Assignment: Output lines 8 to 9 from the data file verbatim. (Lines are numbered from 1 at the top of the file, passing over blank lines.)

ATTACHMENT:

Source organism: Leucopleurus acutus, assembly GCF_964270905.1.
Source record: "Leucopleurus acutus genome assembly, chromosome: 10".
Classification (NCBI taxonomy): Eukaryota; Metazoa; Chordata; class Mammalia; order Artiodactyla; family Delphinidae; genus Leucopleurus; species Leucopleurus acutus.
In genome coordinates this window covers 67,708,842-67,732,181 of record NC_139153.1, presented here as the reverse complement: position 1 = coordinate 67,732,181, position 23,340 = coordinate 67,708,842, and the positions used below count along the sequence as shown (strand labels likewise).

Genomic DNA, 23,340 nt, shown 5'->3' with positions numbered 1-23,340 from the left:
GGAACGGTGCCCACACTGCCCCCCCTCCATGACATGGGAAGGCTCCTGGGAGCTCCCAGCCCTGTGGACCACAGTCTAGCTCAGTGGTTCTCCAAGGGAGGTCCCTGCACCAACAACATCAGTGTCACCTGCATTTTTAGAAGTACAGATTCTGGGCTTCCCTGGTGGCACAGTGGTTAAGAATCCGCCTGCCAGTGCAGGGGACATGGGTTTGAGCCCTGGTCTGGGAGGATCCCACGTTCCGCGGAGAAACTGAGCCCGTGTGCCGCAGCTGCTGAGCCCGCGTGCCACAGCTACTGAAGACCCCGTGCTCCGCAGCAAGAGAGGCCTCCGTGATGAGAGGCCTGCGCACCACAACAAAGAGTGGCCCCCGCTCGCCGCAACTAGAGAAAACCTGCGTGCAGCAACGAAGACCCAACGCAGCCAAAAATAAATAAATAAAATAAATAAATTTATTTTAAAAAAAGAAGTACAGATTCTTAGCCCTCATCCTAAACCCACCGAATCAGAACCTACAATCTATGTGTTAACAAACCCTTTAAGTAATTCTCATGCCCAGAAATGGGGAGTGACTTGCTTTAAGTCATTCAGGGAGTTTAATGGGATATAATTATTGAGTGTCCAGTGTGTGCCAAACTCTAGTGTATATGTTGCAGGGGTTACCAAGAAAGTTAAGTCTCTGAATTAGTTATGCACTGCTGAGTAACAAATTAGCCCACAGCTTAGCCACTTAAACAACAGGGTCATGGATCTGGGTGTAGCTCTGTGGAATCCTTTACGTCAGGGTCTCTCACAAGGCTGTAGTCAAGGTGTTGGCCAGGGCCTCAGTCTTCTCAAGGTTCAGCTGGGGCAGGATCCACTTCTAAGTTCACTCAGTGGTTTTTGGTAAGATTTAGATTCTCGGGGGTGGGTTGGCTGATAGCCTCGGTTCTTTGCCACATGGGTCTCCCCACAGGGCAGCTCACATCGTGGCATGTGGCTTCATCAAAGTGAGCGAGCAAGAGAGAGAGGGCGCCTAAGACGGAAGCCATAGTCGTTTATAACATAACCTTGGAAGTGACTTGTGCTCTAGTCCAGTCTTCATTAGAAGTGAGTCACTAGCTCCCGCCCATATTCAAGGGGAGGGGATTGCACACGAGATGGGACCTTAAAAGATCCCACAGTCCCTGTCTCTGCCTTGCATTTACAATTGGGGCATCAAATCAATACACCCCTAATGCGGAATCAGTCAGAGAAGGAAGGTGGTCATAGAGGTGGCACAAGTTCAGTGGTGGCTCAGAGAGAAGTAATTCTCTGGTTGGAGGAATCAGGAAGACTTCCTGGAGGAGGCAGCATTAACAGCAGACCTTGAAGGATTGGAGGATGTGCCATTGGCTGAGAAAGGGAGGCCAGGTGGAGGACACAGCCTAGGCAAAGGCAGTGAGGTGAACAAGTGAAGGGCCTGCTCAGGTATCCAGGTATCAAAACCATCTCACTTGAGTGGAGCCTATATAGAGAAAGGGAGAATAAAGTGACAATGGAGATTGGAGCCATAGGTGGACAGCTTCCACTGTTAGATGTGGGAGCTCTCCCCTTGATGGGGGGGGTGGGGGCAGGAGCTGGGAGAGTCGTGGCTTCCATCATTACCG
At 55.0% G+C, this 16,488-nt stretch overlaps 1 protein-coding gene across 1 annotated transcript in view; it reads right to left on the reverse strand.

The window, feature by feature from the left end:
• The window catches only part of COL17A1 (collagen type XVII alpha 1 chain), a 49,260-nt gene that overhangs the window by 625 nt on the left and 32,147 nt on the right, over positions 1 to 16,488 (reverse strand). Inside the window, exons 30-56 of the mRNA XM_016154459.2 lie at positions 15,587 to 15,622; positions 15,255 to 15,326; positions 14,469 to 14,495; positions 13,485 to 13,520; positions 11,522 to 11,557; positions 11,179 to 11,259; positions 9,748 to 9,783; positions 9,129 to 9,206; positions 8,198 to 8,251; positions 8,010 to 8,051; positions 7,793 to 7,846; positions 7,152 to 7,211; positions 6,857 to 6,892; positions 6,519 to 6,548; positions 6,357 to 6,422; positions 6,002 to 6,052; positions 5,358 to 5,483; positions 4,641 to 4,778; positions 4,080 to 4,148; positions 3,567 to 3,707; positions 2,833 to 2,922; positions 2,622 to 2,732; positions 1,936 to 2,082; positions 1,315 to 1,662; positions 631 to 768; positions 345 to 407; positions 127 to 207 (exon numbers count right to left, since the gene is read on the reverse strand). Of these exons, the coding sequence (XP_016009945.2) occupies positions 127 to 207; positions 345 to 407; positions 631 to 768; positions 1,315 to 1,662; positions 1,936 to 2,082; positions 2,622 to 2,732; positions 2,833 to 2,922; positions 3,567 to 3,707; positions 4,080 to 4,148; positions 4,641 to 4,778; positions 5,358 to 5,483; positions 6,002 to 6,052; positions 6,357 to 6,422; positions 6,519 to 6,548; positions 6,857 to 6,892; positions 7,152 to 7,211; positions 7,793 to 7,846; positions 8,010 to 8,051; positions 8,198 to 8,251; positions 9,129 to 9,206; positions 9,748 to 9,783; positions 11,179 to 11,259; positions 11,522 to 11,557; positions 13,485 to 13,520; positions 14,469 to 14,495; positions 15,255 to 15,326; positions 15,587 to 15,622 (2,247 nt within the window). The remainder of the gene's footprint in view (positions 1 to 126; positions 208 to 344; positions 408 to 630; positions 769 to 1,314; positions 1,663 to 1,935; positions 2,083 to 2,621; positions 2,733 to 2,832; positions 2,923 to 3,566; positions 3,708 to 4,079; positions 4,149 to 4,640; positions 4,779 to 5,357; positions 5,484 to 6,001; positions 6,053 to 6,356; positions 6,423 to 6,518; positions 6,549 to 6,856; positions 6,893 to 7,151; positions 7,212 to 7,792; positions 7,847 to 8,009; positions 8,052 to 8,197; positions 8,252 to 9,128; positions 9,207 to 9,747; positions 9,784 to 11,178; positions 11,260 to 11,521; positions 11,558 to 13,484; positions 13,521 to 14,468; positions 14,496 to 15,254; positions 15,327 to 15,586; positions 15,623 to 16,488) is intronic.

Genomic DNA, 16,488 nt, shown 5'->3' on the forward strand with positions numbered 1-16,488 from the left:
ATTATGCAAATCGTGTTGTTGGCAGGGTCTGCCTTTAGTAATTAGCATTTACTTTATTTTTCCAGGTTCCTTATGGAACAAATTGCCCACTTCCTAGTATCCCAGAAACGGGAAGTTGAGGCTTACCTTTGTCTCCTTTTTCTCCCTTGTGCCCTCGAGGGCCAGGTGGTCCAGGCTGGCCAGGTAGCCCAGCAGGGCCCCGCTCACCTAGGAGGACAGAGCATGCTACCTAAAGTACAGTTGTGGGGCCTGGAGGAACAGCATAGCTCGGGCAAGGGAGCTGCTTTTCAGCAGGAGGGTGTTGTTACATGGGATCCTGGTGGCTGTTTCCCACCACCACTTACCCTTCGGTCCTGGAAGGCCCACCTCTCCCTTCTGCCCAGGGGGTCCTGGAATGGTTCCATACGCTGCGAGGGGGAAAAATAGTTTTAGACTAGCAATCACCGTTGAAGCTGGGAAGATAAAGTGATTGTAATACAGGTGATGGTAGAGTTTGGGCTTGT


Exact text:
The window, feature by feature from the left end:
• The window catches only part of COL17A1 (collagen type XVII alpha 1 chain), a 49,260-nt gene that overhangs the window by 625 nt on the left and 32,147 nt on the right, over positions 1 to 16,488 (reverse strand). Inside the window, exons 30-56 of the mRNA XM_016154459.2 lie at positions 15,587 to 15,622; positions 15,255 to 15,326; positions 14,469 to 14,495; positions 13,485 to 13,520; positions 11,522 to 11,557; positions 11,179 to 11,259; positions 9,748 to 9,783; positions 9,129 to 9,206; positions 8,198 to 8,251; positions 8,010 to 8,051; positions 7,793 to 7,846; positions 7,152 to 7,211; positions 6,857 to 6,892; positions 6,519 to 6,548; positions 6,357 to 6,422; positions 6,002 to 6,052; positions 5,358 to 5,483; positions 4,641 to 4,778; positions 4,080 to 4,148; positions 3,567 to 3,707; positions 2,833 to 2,922; positions 2,622 to 2,732; positions 1,936 to 2,082; positions 1,315 to 1,662; positions 631 to 768; positions 345 to 407; positions 127 to 207 (exon numbers count right to left, since the gene is read on the reverse strand). Of these exons, the coding sequence (XP_016009945.2) occupies positions 127 to 207; positions 345 to 407; positions 631 to 768; positions 1,315 to 1,662; positions 1,936 to 2,082; positions 2,622 to 2,732; positions 2,833 to 2,922; positions 3,567 to 3,707; positions 4,080 to 4,148; positions 4,641 to 4,778; positions 5,358 to 5,483; positions 6,002 to 6,052; positions 6,357 to 6,422; positions 6,519 to 6,548; positions 6,857 to 6,892; positions 7,152 to 7,211; positions 7,793 to 7,846; positions 8,010 to 8,051; positions 8,198 to 8,251; positions 9,129 to 9,206; positions 9,748 to 9,783; positions 11,179 to 11,259; positions 11,522 to 11,557; positions 13,485 to 13,520; positions 14,469 to 14,495; positions 15,255 to 15,326; positions 15,587 to 15,622 (2,247 nt within the window). The remainder of the gene's footprint in view (positions 1 to 126; positions 208 to 344; positions 408 to 630; positions 769 to 1,314; positions 1,663 to 1,935; positions 2,083 to 2,621; positions 2,733 to 2,832; positions 2,923 to 3,566; positions 3,708 to 4,079; positions 4,149 to 4,640; positions 4,779 to 5,357; positions 5,484 to 6,001; positions 6,053 to 6,356; positions 6,423 to 6,518; positions 6,549 to 6,856; positions 6,893 to 7,151; positions 7,212 to 7,792; positions 7,847 to 8,009; positions 8,052 to 8,197; positions 8,252 to 9,128; positions 9,207 to 9,747; positions 9,784 to 11,178; positions 11,260 to 11,521; positions 11,558 to 13,484; positions 13,521 to 14,468; positions 14,496 to 15,254; positions 15,327 to 15,586; positions 15,623 to 16,488) is intronic.